Procurement is the full process of sourcing and then using suppliers to gather all the materials you need for your products, services, and indirect costs. It involves placing orders with each supplier, receiving the goods, and paying for them. Procurement is an end-to-end process that covers everything from planning purchases to negotiating pricing, making the purchases, to handling inventory control and storage.
Procurement is the process of placing purchase orders with each of the suppliers, getting order confirmation, following up with suppliers until materials are delivered, and then ensuring the materials are paid for. Procurement starts overall supply chain because once the materials you need for manufacturing are in place, you can begin making the products you sell to others.
Without a solid procurement strategy in place, there’s always a chance that operations will have to halt. If you can’t get access to the materials you need to make a product, then you must stop production until a suitable alternative is developed.
Procurement involves a number of steps, with each step in the procurement process presenting both risks and opportunities for efficiency gains. To add another term to the mix, the process of purchasing goods and services is often referred to as the Procure-to-Pay Cycle. The commonly acknowledged major steps in the cycle include:
- Needs recognition
- Requesting goods and services
- Review and approval
- Purchase order
- Receipt of goods or services
- Receipt of invoice
- Pay invoice
Sourcing is the stage that comes before any purchases are made and can be considered a subsection of the procurement department. Before you can procure materials from your suppliers, you must first find and vet those suppliers. When you have an effective strategic sourcing process in place, you’ll find reliable, affordable, and quality suppliers to supply the goods you need. Good work here makes the procurement process more streamlined and efficient.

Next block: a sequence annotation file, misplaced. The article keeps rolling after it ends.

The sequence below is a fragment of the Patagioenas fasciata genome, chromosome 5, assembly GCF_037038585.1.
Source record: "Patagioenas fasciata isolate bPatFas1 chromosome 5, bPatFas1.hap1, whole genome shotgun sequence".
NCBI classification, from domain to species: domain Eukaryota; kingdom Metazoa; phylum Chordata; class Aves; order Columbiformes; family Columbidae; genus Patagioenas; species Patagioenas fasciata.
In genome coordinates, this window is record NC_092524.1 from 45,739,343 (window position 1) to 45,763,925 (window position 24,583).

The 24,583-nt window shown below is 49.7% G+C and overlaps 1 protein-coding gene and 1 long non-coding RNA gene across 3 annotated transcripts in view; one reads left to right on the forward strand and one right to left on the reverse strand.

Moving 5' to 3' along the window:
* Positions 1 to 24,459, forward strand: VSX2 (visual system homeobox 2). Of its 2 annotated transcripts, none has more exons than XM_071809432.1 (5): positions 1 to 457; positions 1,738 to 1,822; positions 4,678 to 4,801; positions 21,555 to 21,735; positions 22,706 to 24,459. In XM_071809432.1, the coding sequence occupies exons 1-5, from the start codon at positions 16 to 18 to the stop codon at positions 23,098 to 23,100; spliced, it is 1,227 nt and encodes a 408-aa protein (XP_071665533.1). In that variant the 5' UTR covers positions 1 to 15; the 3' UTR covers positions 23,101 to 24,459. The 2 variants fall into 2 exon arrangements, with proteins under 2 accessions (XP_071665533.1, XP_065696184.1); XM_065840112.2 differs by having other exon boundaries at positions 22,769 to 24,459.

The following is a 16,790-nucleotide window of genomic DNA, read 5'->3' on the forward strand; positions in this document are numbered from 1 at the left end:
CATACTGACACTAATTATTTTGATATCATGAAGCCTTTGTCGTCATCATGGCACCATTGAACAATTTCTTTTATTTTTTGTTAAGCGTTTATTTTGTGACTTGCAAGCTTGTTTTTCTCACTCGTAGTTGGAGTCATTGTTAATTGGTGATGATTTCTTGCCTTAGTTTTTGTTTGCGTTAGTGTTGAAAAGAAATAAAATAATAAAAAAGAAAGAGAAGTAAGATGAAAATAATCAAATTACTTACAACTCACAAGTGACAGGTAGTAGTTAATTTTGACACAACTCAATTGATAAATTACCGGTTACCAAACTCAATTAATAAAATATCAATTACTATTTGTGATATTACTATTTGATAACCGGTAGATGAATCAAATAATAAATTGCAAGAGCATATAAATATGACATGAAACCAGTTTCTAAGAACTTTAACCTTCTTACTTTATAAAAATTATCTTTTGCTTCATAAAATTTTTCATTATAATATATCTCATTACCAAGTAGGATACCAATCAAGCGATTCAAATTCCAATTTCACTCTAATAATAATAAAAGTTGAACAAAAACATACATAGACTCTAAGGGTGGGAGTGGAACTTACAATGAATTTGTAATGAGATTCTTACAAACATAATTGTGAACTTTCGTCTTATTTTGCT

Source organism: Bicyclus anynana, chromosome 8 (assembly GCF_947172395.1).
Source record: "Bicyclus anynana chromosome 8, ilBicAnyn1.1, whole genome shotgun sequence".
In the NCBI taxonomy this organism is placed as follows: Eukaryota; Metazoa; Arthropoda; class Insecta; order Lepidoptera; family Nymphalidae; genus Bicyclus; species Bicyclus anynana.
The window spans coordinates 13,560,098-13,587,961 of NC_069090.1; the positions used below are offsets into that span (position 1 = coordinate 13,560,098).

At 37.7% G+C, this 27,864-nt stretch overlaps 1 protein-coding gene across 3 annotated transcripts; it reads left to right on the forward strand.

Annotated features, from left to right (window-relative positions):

Sourcing is about finding the balance between the quality of raw materials and the affordability. The less you can spend on materials, the more profit your business can earn. But, if you are too cheap and buy shoddy materials, your resulting product is of lesser quality. It is important to retain standards of quality because your customers want quality, too!
Sourcing is a balancing act. It is the process of requesting quotes for new products, obtaining vendor information and uploading into your procurement software, determining the lead time, pricing, minimum order quantities, and so on. Generally, this is done one time for each supplier, with the exception of updating pricing information. However, because it’s important to have a backup supplier or two in case one is not able to meet your needs for any reason, sourcing departments are always busy. With global sourcing you may find a more expensive supplier may be more reliable and able to deal with larger volumes than your preferred cheaper alternative. Or you may need to identify alternative suppliers due to supply chain risks.
Before sourcing can begin, you must assess your purchasing needs, map out a plan, conduct market research, and identify potential suppliers. After all this is completed, you’ll then evaluate the suppliers, and then choose the most suitable supplier for the need. Then, the process repeats for all other purchasing needs, until suppliers are in place for everything you must buy.
Sourcing is concerned with finding the best supplier for goods and services. Sourcing is the subset of procurement that comes before any purchases are made. Here we can tack on another term: strategic sourcing. Strategic sourcing generally refers to a process of developing supply channels at the greatest value, not just the lowest purchase price. While it might sound simple, it is a broad and far-reaching subject. It’s noteworthy that there are certification programs and even degree programs available to teach the specifics of strategic sourcing.
Sourcing adds value to the procurement cycle:
- Strong supplier relationships help ensure consistent quality and availability.
- Vendor contracts and purchase orders spell out terms and eliminate potential misunderstandings.
- Businesses with the most advanced collaboration with suppliers outperform peers by a twofold margin.